292 Recommend It! 2,604 views

Henry Grimes and Rashied Ali - Spirits Aloft (Porter Records, 2010)

SOURCE: Published: 2010-09-25
This recoding documents a live meeting between two of the legends of the “new thing" free jazz movement of the 1960's, drummer Rashied Ali, who was best known as John Coltrane's last drummer, but was also a loft jazz club entrepreneur and label owner, along with being musical pioneer and longtime band leader. Henry Grimes, playing bass and violin here, played with everyone from Sonny Rollin to Alber Ayler back during the first phase of his career, then famously dropped out of music before staging a remarkably successful comeback in recent years. This album is bookended by two spoken word poems, “Moments" and “The Arch Stiarwells," which set the meditative and spiritual tone for the music within. The music appears to be completely improvised and works quite well, with Grimes deftly switching from plucked to bowed bass and adding swirls of violin to the action while Ali continually shifts the music. Ali was not a thunderous drummer, but his strength was in the subtle nature in which he would manipulate rhythm and flow of the music. “Rapid Transit" begins with a feature for Grimes violin, scraping and sawing against the percussive flow, the music builds to a high intensity duo, with the tension building nicely. Each man will occasionally strike out for an unaccompanied section, like Ali's fascinating solo interlude “Larger Astronomical Time" but the most exciting moments of the album come when they lock in together to explore the musical space around them, like on “Priordained" where Grimes alternating on plucked and bowed bass and Ali call forth a multitude of textures and hues. This was one of Ali's final recordings before passing away in 2009, and it is clear that he was a creative for right up until the end. Grimes continues to amaze, as his storybook comeback to the musical Universe continues unabated. Spirits Aloft—amazon.com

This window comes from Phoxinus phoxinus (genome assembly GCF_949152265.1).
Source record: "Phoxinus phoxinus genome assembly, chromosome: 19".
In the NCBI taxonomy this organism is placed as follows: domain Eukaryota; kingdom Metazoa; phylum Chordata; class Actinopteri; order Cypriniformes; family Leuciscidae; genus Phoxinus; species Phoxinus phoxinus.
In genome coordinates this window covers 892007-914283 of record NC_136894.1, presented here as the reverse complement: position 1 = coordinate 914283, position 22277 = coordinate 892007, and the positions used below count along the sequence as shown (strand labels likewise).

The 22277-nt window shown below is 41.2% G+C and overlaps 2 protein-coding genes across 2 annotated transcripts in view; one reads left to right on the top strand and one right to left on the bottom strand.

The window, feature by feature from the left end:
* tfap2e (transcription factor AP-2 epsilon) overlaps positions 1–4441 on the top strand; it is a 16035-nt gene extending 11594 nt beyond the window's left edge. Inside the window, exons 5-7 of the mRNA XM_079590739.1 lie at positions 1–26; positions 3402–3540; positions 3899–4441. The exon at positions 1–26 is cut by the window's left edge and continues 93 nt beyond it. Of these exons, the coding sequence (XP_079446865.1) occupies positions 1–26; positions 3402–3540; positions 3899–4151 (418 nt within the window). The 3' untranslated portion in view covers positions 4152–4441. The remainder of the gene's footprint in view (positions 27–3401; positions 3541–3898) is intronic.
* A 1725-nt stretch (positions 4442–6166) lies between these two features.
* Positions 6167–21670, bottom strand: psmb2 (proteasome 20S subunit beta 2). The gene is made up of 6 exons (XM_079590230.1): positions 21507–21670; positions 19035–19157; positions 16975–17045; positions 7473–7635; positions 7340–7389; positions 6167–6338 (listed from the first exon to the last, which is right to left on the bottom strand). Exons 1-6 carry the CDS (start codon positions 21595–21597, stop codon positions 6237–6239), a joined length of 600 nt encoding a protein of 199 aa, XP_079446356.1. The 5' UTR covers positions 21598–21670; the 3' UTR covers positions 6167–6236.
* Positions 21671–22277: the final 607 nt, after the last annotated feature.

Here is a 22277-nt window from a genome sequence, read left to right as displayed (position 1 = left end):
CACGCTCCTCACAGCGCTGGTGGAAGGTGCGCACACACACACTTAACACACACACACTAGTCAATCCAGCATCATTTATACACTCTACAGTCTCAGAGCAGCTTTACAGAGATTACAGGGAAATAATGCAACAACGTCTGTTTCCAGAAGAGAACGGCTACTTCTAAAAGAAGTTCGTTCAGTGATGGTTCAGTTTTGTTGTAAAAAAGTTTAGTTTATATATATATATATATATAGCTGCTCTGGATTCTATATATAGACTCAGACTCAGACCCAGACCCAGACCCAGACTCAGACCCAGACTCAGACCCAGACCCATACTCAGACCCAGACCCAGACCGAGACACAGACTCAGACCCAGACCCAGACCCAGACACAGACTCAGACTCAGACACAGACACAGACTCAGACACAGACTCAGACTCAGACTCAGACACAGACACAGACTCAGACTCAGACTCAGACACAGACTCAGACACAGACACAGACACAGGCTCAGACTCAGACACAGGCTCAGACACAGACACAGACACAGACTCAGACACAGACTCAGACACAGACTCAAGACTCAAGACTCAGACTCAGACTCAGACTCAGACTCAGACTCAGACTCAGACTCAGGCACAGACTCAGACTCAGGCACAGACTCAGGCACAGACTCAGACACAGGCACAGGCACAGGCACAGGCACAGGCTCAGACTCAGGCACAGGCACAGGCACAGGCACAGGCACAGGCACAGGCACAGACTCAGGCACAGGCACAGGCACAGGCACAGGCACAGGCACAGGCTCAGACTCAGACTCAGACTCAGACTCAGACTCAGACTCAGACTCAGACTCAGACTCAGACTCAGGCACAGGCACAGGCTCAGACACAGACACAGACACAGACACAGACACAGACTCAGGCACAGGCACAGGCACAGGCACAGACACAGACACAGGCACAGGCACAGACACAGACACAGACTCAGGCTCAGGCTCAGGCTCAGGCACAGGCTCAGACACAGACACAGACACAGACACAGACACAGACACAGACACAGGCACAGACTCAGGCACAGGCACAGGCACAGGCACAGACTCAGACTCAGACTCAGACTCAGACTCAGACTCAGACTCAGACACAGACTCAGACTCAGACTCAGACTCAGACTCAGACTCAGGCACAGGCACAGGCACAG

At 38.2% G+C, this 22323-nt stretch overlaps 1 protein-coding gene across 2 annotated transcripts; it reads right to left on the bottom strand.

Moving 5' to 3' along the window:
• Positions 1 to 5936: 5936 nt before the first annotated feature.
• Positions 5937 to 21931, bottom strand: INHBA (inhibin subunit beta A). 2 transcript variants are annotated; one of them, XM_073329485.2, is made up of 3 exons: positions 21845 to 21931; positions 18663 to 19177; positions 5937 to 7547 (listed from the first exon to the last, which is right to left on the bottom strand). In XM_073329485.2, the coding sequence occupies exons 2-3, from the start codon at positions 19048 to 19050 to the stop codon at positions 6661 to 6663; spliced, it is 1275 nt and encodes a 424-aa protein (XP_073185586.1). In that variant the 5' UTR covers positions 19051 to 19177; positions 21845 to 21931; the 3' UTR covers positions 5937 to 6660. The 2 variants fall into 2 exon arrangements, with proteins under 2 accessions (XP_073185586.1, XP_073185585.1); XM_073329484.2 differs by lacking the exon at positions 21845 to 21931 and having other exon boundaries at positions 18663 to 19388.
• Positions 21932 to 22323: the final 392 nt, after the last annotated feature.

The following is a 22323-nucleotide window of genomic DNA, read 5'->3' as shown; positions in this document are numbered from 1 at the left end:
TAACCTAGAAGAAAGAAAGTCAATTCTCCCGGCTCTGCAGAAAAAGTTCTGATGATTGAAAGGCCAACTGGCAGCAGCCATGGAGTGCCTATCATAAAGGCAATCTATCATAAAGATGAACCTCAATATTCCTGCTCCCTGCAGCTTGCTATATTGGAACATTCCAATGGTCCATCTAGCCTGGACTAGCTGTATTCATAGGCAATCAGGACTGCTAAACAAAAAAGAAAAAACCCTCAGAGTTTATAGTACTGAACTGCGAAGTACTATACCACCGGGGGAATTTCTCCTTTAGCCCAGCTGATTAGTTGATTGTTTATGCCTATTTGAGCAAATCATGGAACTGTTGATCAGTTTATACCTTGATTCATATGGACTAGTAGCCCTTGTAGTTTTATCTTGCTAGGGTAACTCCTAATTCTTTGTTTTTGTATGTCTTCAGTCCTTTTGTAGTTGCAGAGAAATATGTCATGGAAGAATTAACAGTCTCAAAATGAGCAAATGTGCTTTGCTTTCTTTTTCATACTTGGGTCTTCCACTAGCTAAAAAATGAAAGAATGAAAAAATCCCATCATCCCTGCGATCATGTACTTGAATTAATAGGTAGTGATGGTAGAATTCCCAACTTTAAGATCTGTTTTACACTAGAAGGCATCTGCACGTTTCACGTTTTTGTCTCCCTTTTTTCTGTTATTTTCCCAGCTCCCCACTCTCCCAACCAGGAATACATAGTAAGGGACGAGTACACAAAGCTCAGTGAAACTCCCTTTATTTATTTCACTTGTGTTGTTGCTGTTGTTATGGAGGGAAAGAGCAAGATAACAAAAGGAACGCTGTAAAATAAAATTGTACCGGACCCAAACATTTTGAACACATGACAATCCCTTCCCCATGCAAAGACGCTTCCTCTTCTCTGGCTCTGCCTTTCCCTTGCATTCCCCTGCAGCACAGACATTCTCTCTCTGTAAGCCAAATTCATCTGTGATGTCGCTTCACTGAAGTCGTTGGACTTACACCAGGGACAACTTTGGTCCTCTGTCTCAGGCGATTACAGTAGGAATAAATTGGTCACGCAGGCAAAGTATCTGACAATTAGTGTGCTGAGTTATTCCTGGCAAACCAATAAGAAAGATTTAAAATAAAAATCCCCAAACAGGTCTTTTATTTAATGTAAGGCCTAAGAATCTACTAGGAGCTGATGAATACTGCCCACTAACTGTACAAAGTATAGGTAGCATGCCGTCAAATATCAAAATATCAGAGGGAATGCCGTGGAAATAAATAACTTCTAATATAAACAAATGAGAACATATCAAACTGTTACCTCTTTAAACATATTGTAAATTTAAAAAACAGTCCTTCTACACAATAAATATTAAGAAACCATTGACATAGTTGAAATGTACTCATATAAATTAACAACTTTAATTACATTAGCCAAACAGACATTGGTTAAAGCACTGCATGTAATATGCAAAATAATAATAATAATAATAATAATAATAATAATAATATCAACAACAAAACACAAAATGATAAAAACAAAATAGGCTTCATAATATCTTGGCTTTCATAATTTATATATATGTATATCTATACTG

View the original article...

This story appears courtesy of Music and More by Tim Niland.
Copyright © 2014. All rights reserved.
comments powered by Disqus
Read the All About Jazz Magazine - Free!

Read the All About Jazz Magazine - It's free!

Jam-packed with 100 pages covering a wide range of styles, subjects and from around the world—each issue includes interviews, profiles, columns, album reviews, web site news, and free MP3s. The AAJ magazine is available across all devices, can be shared socially, and opened from anywhere without the need to download an app.

Read the Winter 2014 Edition

Weekly Giveaways

Ed Palermo

Ed Palermo
About | Enter

Matthew Shipp

Matthew Shipp
About | Enter

Matt Ridley

Matt Ridley
About | Enter

Tord Gustavsen

Tord Gustavsen
About | Enter